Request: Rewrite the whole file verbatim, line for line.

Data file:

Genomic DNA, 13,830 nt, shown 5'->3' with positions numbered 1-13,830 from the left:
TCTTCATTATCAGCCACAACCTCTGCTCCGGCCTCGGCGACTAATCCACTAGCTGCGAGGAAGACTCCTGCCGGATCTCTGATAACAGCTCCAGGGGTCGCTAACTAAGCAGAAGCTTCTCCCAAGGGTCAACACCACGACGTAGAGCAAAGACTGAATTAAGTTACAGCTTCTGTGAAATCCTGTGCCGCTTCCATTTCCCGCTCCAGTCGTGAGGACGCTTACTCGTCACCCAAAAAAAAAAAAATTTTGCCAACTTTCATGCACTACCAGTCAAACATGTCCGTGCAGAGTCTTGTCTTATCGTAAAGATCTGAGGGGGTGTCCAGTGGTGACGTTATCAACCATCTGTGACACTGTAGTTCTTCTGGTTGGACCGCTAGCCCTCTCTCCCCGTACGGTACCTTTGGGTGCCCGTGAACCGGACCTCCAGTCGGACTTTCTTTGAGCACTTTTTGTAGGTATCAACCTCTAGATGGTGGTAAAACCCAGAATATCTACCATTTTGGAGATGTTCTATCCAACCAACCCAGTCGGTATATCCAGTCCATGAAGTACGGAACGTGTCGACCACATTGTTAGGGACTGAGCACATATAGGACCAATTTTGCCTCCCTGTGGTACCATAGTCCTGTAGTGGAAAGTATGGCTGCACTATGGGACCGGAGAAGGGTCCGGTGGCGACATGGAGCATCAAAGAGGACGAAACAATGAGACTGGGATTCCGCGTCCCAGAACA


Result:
Genomic DNA, 13,830 nt, shown 5'->3' with positions numbered 1-13,830 from the left:
TCTTCATTATCAGCCACAACCTCTGCTCCGGCCTCGGCGACTAATCCACTAGCTGCGAGGAAGACTCCTGCCGGATCTCTGATAACAGCTCCAGGGGTCGCTAACTAAGCAGAAGCTTCTCCCAAGGGTCAACACCACGACGTAGAGCAAAGACTGAATTAAGTTACAGCTTCTGTGAAATCCTGTGCCGCTTCCATTTCCCGCTCCAGTCGTGAGGACGCTTACTCGTCACCCAAAAAAAAAAAAATTTTGCCAACTTTCATGCACTACCAGTCAAACATGTCCGTGCAGAGTCTTGTCTTATCGTAAAGATCTGAGGGGGTGTCCAGTGGTGACGTTATCAACCATCTGTGACACTGTAGTTCTTCTGGTTGGACCGCTAGCCCTCTCTCCCCGTACGGTACCTTTGGGTGCCCGTGAACCGGACCTCCAGTCGGACTTTCTTTGAGCACTTTTTGTAGGTATCAACCTCTAGATGGTGGTAAAACCCAGAATATCTACCATTTTGGAGATGTTCTATCCAACCAACCCAGTCGGTATATCCAGTCCATGAAGTACGGAACGTGTCGACCACATTGTTAGGGACTGAGCACATATAGGACCAATTTTGCCTCCCTGTGGTACCATAGTCCTGTAGTGGAAAGTATGGCTGCACTATGGGACCGGAGAAGGGTCCGGTGGCGACATGGAGCATCAAAGAGGACGAAACAATGAGACTGGGATTCCGCGTCCCAGAACA